Types of mouse models with conditional alleles:

  • Retain wild-type expression and are amenable to conditional, tissue-specific and/or time-dependent deletion. This approach is particularly necessary for manipulating the approximately 30% of genes that affect the viability of homozygous mutants when deleted. For example, embryonic lethality caused by the deletion of the coding regions of Mixl1 (Pulina et al., 2014) or Brca1 (Xu et al., 1999) can be rescued by conditional mutagenesis. This generates models that can be used to investigate specific gene-dependent processes during mammalian embryogenesis, neurodevelopment and breast cancer when combined with an appropriate Cre-expressing line that enables tissue- or developmental-stage-specific gene deletion.

  • “Knockout-first” uses a variation of gene targeting to create a highly versatile allele that combines both gene trap and conditional gene targeting to generate a reporter-tagged knockout allele. The “knockout-first” allele is generated by inserting an FRT-flanked gene-trap vector, which contains a splice-acceptor sequence upstream of a lacZ reporter gene and a strong polyadenylation stop sequence, into an upstream intron. This creates an in-frame fusion transcript that will disrupt the expression of the targeted allele. Additionally, an adjacent exon coding sequence is flanked with loxP sites. This allele can then be converted into a null allele by Cre to abrogate gene expression or into a conditional allele by Flp, which can subsequently be converted by Cre into a null allele. The knockout-first strategy is versatile because it uses a single targeting vector to monitor gene expression using a reporter and tissue-specific gene function using Cre, thereby avoiding embryonic lethality. Models using this knockout-first strategy, include models of skin abnormalities (Liakath-Ali et al, 2014) and age-related hearing loss (Kane et al., 2012).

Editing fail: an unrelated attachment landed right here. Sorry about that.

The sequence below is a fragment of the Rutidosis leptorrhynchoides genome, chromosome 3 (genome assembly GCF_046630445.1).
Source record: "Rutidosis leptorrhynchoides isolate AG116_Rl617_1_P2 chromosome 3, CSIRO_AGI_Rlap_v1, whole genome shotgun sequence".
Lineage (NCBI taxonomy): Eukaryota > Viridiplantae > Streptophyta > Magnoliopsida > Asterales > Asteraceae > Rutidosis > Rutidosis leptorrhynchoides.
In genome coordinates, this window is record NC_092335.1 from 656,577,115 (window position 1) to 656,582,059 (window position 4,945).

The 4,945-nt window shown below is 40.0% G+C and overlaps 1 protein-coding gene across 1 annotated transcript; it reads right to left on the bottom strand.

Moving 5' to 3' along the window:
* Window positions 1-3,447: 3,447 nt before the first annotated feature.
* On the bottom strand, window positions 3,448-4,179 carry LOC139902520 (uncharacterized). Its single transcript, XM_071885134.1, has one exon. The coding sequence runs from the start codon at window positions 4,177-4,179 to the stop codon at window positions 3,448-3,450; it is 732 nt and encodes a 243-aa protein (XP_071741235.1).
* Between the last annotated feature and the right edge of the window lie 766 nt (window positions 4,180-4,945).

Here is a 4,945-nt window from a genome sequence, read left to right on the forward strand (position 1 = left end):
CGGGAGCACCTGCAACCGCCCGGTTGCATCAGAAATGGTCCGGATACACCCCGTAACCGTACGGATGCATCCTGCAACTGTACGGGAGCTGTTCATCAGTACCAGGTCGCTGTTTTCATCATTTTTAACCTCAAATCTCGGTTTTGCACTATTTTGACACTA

• Conditionals by inversion employ an inverted module that contains a reporter gene (e.g. GFP) flanked by mutant recombinase target sites (lox66 and lox71) positioned in a head-to-head orientation to enable inversion by Cre recombinase inserted into the anti-sense strand of a target gene. Cre “flips” the inverted module into the sense strand, interfering with and inhibiting target-gene transcription while activating the reporter. The inversion approach is particularly applicable to single-exon genes and to genes in which the exon–intron structure is not clearly defined. This approach has been used to model an angiogenesis defect in delta-like 4 (Dll4) knockout mice (Billard et al, 2012) and to generate immunological phenotypes in interleukin 2 receptor, gamma chain (Il2rg) knockout mice (Economides et al, 2013).


MV Pulina, KE Sahr, S Nowotschin, MH Baron, AK Hadjantonakis. 2014. A conditional mutant allele for analysis of Mixl1 function in the mouse. Genesis 52(5): 417-23.

K Liakath-Ali, VE Vancollie, E Heath, DP Smedley, J Estabel, D Sunter et al. 2014. Novel skin phenotypes revealed by a genome-wide mouse reverse genetic screen. Nat Commun 5: 3540.

AN Economides, D Frendewey, P Yang, MG Dominguez, AT Dore, IB Lobov et al. 2013. Conditionals by inversion provide a universal method for the generation of conditional alleles. Proc Natl Acad Sci U S A 110(34): E3179-88.

MJ Kane, M Angoa-Pérez, DI Briggs, DC Viano, CW Kreipke, DM Kuhn. 2012. A mouse model of human repetitive mild traumatic brain injury. J Neurosci Methods 203(1): 41-9.

X Xu, KU Wagner, D Larson, Z Weaver, C Li, T Ried, L Hennighausen, A Wynshaw-Boris, CX Deng. 1999. Conditional mutation of Brca1 in mammary epithelial cells results in blunted ductal morphogenesis and tumour formation. Nat Genet 22(1): 37-43.

Related Posts
Conditional Knockout Mice

A Look at Conditional Knockout Mice and the Methods Used to Create Them Conditional knockout mice play a critical role Read more

Share With Your Circle!


Comments are closed.